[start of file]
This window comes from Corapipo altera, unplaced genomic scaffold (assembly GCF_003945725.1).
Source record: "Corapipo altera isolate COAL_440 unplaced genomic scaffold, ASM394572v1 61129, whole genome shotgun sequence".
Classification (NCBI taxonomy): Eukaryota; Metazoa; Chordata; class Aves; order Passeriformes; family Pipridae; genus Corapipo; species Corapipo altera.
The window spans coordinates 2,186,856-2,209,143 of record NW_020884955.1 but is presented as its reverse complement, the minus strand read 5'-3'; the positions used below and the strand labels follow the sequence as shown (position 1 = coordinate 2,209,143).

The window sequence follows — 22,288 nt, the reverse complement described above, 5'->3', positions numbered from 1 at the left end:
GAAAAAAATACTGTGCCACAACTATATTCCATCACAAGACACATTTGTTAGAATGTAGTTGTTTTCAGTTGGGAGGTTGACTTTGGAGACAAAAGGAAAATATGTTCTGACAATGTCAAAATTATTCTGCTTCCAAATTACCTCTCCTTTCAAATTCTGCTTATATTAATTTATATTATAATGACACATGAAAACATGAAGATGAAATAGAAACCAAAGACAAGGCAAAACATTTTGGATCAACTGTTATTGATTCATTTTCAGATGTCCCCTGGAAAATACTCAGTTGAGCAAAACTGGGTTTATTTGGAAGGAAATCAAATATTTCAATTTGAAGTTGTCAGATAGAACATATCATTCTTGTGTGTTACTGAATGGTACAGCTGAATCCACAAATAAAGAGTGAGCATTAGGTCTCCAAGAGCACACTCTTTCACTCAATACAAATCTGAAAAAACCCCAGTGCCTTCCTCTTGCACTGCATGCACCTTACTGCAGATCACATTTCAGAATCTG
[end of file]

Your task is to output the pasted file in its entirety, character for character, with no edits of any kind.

This window comes from Corapipo altera, unplaced genomic scaffold (assembly GCF_003945725.1).
Source record: "Corapipo altera isolate COAL_440 unplaced genomic scaffold, ASM394572v1 61129, whole genome shotgun sequence".
Classification (NCBI taxonomy): Eukaryota; Metazoa; Chordata; class Aves; order Passeriformes; family Pipridae; genus Corapipo; species Corapipo altera.
The window spans coordinates 2,186,856-2,209,143 of record NW_020884955.1 but is presented as its reverse complement, the minus strand read 5'-3'; the positions used below and the strand labels follow the sequence as shown (position 1 = coordinate 2,209,143).

The window sequence follows — 22,288 nt, the reverse complement described above, 5'->3', positions numbered from 1 at the left end:
GAAAAAAATACTGTGCCACAACTATATTCCATCACAAGACACATTTGTTAGAATGTAGTTGTTTTCAGTTGGGAGGTTGACTTTGGAGACAAAAGGAAAATATGTTCTGACAATGTCAAAATTATTCTGCTTCCAAATTACCTCTCCTTTCAAATTCTGCTTATATTAATTTATATTATAATGACACATGAAAACATGAAGATGAAATAGAAACCAAAGACAAGGCAAAACATTTTGGATCAACTGTTATTGATTCATTTTCAGATGTCCCCTGGAAAATACTCAGTTGAGCAAAACTGGGTTTATTTGGAAGGAAATCAAATATTTCAATTTGAAGTTGTCAGATAGAACATATCATTCTTGTGTGTTACTGAATGGTACAGCTGAATCCACAAATAAAGAGTGAGCATTAGGTCTCCAAGAGCACACTCTTTCACTCAATACAAATCTGAAAAAACCCCAGTGCCTTCCTCTTGCACTGCATGCACCTTACTGCAGATCACATTTCAGAATCTG